Lumbago is a term which is not used much nowadays and refers to moderate severe and disabling low back pain, usually of acute or recent onset and often secondary to disc problems in the back. It can be chronic if it persists for three months or longer.
The causes of lower back pain or lumbago are often not clear, with a definite cause identified only rarely. Much back pain is thought to be related to disc problems but pain can be caused from the joints, muscles, ligaments or nerves. A minority of cases are caused by serious underlying conditions such as tumours or infections.
Lumbago symptoms typically include pain the the back which can refer to the buttocks, backs of thighs or round to the groin. Spinal movements are limited, particularly bending forwards which increases the pressures in the spine. The back muscles may be over contracted in muscle spasm and may force an abnormal posture to one side.
Sciatica symptoms are different, with severe pain in the buttock, leg and foot which is very clearly defined by the patient. Sciatica treatment by a physiotherapist can be helpful although a sciatica cure may have to wait until nature settles the nerve down and the pain subsides. Sciatica stretches are often recommended and may be unhelpful due to stretching the already inflamed nerve. Sciatica – pregnancy may also be a problem along with the sacroiliac and low back pains typically suffered. Further information is available at sciatica Emedicine.
Important issues with low back pain are the symptoms and signs which warn of a serious medical condition, known as red flags. Your doctor or physiotherapist will question you about these at your first attendance to screen you for underlying illnesses or conditions. Indications that all is not right include loss of weight, disturbance of bladder or bowel function, loss of feeling around the groin and genitals and numbness or loss of power in the legs. If you have any of these symptoms you should consult your doctor or other medical authority immediately.
Back Pain Relief for Acute Back Pain
Acute back pain is worrying if the pain is very severe but this does not reflect the seriousness of the underlying problem - most back pain is caused by a strain or sprain to one of the spinal structures. The back pain will settle down with time and you should return to normal activity.
Back Pain Relief for Chronic Back Pain
Chronic back pain is longer lasting, for example over three months and perhaps for much longer, and is rarely cured completely. It can be managed well or it can take over someone's life and make everything much more difficult for them.
Diagnosing Low Back Pain
This is a difficult matter and many people with back pain will never get a moderately clear diagnosis as to why they have their pain. X-rays are not routinely helpful in identifying causative problems in the spinal anatomy.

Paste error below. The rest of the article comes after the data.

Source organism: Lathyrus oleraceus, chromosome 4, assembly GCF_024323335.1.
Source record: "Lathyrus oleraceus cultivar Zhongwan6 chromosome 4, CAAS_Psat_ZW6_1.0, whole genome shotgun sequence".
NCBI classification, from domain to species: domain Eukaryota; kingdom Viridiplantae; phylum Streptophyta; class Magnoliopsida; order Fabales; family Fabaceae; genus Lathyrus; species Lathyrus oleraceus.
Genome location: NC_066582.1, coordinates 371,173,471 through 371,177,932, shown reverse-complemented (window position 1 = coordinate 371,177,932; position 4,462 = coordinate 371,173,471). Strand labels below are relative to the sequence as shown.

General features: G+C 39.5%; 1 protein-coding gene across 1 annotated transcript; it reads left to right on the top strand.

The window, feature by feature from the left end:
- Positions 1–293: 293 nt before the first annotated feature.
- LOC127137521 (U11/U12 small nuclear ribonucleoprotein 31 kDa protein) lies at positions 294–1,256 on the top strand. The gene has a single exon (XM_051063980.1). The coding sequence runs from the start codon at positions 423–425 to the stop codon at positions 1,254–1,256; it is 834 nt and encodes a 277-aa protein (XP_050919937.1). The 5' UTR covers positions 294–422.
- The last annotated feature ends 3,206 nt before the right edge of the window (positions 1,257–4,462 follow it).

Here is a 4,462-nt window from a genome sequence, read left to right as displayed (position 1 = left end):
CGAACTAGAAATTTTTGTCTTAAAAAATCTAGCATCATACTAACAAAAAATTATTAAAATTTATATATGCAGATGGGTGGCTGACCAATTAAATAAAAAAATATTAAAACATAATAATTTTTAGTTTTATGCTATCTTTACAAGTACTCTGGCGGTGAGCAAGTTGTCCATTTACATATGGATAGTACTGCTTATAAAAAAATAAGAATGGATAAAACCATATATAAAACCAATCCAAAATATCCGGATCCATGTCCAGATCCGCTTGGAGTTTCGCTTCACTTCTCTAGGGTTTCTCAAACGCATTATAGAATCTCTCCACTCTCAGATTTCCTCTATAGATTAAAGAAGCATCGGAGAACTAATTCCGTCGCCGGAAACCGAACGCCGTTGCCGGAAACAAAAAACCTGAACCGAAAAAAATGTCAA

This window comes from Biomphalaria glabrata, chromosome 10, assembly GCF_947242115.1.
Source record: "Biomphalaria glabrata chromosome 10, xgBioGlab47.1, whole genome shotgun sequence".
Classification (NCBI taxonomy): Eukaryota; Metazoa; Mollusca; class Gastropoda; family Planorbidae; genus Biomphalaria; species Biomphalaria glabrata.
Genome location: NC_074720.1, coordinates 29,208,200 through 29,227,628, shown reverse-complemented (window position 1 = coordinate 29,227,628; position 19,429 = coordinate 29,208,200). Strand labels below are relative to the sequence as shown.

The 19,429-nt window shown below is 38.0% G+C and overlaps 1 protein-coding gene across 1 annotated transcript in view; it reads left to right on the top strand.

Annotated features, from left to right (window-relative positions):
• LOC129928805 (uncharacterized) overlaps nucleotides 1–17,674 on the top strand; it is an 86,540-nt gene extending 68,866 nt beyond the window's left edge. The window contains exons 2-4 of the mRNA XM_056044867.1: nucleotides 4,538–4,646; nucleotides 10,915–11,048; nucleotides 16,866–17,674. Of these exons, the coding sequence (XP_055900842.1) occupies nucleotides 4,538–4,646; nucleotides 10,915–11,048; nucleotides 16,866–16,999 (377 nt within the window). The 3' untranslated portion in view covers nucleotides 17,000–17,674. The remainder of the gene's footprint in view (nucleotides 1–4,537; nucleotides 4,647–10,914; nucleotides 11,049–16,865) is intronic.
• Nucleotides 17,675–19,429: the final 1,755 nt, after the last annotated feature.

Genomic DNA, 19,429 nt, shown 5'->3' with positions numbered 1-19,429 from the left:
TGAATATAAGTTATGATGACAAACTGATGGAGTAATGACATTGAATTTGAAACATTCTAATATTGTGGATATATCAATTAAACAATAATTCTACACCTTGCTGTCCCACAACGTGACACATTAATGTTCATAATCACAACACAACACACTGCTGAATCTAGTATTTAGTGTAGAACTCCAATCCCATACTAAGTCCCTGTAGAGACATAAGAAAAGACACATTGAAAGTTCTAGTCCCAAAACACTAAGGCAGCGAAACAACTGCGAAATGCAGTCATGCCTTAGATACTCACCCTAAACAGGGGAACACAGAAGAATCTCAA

Spinal surgeons diagnose back pain by thinking of three categories:
Physiotherapists, osteopaths and chiropractors make detailed examinations to form therapeutic diagnoses so that they can plan treatments. There appears to be no scientific evidence however to back up the usefulness of these examination tests in terms of outcome.
The Treatment of Lumbago
Research work has shown that for acute back pain the following treatments are:
While for chronic back pain the following treatments are:
References from the Cochrane Library
van Duijvenbode I, Jellema P, van Poppel M, van Tulder MW. Lumbar supports for prevention and treatment of low back pain. Cochrane Database of Systematic Reviews 2008, Issue 2. Art. No.: CD001823. DOI: 10.1002/14651858.CD001823.pub3.
Furlan AD, van Tulder MW, Cherkin D, Tsukayama H, Lao L, Koes BW, Berman BM. Acupuncture and dry-needling for low back pain. Cochrane Database of Systematic Reviews 2005, Issue 1. Art. No.: CD001351. DOI: 10.1002/14651858.CD001351.pub2
Hayden J, van Tulder MW, Malmivaara A, Koes BW. Exercise therapy for treatment of non-specific low back pain. Cochrane Database of Systematic Reviews 2005, Issue 3. Art. No.: CD000335. DOI: 10.1002/14651858.CD000335.pub2.
Engers AJ, Jellema P, Wensing M, van der Windt DAWM, Grol R, van Tulder MW. Individual patient education for low back pain. Cochrane Database of Systematic Reviews 2008, Issue 1. Art. No.: CD004057. DOI: 10.1002/14651858.CD004057.pub3.
Henschke N, Ostelo RWJG, van Tulder MW, Vlaeyen JWS, Morley S, Assendelft WJJ, Main CJ. Behavioural treatment for chronic low-back pain. Cochrane Database of Systematic Reviews 2010, Issue 7. Art. No.: CD002014. DOI: 10.1002/14651858.CD002014.pub3.
Dahm KT, Brurberg KG, Jamtvedt G, Hagen KB. Advice to rest in bed versus advice to stay active for acute low-back pain and sciatica. Cochrane Database of Systematic Reviews 2010, Issue 6. Art. No.: CD007612. DOI: 10.1002/14651858.CD007612.pub2.
Heymans MW, van Tulder MW, Esmail R, Bombardier C, Koes BW. Back schools for non-specific low-back pain.. Cochrane Database of Systematic Reviews 2004, Issue 4. Art. No.: CD000261. DOI: 10.1002/14651858.CD000261.pub2.
Assendelft WJJ, Morton SC, Yu EI, Suttorp MJ, Shekelle PG. Spinal manipulative therapy for low-back pain. Cochrane Database of Systematic Reviews 2004, Issue 1. Art. No.: CD000447. DOI: 10.1002/14651858.CD000447.pub2.